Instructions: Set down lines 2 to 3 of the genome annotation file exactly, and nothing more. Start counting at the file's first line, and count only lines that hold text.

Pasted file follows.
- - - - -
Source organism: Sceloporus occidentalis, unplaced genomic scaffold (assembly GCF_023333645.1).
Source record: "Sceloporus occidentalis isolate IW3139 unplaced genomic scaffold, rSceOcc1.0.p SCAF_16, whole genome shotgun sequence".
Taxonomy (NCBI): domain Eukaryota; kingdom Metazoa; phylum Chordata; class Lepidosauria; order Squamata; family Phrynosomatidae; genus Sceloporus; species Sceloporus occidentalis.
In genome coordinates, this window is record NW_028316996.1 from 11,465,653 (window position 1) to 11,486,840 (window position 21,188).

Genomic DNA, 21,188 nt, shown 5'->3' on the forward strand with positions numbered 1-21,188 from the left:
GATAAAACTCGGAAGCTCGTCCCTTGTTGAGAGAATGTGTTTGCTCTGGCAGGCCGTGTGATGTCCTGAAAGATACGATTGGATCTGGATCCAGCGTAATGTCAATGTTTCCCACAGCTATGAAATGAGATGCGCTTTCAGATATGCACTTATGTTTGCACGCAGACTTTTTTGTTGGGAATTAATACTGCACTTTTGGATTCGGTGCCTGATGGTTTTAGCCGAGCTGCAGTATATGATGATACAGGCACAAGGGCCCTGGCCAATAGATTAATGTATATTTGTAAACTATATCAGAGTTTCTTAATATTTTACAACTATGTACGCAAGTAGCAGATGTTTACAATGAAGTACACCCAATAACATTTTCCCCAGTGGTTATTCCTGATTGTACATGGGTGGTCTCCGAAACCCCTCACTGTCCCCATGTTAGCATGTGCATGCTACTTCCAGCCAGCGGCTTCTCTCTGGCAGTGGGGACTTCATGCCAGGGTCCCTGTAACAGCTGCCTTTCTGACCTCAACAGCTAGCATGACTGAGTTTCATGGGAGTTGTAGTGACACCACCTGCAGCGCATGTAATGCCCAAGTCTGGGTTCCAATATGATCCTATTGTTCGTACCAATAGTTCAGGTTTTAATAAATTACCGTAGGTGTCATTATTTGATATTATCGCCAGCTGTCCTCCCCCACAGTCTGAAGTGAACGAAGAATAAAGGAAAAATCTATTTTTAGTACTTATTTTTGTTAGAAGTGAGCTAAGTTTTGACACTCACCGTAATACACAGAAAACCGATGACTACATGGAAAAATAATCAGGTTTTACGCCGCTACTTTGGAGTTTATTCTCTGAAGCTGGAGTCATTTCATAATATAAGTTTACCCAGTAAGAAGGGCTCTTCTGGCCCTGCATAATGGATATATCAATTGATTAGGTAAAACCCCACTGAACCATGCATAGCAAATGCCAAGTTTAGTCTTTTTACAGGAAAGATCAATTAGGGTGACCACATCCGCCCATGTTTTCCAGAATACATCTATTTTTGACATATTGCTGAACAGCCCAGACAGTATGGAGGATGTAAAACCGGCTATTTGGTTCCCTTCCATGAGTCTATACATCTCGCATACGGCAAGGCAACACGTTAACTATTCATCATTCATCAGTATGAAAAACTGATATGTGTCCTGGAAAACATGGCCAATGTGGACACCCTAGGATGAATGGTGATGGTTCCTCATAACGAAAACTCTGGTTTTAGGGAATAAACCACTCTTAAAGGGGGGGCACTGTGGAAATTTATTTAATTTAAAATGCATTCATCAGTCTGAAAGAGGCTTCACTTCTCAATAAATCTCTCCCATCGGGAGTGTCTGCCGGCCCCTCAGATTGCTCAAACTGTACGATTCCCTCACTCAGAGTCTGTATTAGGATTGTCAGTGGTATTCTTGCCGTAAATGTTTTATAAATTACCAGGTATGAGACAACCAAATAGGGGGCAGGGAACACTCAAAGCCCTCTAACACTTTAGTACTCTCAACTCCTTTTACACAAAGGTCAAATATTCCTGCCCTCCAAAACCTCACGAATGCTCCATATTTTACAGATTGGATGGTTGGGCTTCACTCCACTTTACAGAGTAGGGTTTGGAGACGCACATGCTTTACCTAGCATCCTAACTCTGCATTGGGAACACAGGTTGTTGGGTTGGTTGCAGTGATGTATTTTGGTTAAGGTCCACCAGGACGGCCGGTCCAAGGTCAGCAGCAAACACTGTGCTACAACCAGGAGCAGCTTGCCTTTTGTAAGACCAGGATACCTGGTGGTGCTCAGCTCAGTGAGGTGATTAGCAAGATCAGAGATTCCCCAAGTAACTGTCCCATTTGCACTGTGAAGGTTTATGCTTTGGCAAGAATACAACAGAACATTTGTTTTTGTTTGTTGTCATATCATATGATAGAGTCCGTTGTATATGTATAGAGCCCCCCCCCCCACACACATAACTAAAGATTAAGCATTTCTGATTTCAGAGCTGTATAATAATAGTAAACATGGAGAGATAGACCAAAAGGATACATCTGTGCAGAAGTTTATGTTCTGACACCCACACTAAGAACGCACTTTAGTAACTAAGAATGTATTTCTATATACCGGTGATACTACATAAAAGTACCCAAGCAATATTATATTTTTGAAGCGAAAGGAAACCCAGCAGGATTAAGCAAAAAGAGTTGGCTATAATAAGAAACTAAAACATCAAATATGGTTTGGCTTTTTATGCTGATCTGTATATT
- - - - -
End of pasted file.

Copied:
Source record: "Sceloporus occidentalis isolate IW3139 unplaced genomic scaffold, rSceOcc1.0.p SCAF_16, whole genome shotgun sequence".
Taxonomy (NCBI): domain Eukaryota; kingdom Metazoa; phylum Chordata; class Lepidosauria; order Squamata; family Phrynosomatidae; genus Sceloporus; species Sceloporus occidentalis.